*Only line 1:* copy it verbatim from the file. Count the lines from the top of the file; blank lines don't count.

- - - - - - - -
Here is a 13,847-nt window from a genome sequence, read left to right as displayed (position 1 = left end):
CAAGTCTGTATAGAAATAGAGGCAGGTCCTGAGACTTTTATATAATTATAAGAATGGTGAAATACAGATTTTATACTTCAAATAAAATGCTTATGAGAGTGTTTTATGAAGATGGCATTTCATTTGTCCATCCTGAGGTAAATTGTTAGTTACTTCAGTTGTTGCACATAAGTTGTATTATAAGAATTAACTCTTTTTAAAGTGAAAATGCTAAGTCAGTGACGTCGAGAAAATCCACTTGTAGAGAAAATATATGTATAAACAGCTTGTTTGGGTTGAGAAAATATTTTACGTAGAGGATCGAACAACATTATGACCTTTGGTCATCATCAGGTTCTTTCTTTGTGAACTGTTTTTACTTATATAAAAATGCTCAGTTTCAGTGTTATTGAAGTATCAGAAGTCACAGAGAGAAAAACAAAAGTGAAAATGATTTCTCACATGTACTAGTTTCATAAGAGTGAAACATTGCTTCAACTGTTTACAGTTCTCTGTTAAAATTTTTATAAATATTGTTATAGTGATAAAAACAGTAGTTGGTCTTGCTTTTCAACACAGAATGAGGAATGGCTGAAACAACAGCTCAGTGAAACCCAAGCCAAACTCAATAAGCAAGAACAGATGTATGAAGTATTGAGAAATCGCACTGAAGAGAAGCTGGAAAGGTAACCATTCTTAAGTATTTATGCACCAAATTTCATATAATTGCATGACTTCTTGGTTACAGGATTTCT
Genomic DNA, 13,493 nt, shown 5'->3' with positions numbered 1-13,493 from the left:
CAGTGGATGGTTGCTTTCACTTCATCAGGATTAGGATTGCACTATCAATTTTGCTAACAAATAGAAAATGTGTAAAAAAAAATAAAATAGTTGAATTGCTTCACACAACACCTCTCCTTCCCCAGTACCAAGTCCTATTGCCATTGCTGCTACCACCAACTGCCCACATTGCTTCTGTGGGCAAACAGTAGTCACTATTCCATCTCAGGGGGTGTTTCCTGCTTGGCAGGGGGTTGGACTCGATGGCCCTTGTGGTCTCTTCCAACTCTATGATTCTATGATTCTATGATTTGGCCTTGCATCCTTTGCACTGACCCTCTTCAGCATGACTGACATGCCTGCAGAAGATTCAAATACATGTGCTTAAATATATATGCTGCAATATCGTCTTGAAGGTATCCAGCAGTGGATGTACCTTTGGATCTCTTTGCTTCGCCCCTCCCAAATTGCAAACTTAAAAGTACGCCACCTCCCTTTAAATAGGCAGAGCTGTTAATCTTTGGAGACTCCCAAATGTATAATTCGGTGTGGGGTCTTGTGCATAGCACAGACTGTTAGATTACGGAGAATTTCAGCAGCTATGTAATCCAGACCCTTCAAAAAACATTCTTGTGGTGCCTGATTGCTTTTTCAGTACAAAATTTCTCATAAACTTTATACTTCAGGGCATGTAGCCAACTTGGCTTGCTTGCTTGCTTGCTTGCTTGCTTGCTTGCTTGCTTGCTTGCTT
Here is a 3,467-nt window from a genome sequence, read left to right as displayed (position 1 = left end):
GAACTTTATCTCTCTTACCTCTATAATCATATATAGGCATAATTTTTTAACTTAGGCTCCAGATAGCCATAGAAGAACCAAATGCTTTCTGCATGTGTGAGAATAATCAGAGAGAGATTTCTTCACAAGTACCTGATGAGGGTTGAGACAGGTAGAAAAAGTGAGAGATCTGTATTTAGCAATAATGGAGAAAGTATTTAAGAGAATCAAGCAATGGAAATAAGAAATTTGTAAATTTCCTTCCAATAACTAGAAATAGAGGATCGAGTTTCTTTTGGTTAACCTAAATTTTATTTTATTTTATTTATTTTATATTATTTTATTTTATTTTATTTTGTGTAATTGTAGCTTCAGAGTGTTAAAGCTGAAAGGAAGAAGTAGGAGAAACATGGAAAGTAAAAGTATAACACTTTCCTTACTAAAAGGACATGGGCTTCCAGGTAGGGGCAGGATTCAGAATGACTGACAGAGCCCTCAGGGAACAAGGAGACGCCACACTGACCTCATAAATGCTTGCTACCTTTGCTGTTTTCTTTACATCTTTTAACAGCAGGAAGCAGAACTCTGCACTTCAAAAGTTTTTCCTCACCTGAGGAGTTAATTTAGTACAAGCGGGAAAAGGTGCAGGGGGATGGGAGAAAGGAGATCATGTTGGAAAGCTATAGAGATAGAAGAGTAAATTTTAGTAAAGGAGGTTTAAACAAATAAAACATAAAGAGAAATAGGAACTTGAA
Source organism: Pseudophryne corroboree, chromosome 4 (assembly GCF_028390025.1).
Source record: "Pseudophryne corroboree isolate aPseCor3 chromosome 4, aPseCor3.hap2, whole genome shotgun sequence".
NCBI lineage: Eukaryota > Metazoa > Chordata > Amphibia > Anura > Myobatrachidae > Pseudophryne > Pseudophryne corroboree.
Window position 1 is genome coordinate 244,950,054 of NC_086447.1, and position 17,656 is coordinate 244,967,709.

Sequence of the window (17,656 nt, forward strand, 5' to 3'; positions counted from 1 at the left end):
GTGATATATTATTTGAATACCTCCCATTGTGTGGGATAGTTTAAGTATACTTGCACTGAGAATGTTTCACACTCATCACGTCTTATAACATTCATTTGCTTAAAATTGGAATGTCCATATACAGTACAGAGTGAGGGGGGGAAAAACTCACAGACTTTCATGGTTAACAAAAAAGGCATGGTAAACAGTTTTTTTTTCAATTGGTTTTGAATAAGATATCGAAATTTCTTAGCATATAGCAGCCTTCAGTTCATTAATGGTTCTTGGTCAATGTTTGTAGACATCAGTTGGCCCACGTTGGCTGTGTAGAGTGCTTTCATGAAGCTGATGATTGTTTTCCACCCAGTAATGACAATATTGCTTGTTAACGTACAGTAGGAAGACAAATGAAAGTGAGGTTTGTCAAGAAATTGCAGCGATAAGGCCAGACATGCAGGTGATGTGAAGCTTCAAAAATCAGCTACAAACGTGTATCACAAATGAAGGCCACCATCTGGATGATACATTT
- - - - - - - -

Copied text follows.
Here is a 13,847-nt window from a genome sequence, read left to right as displayed (position 1 = left end):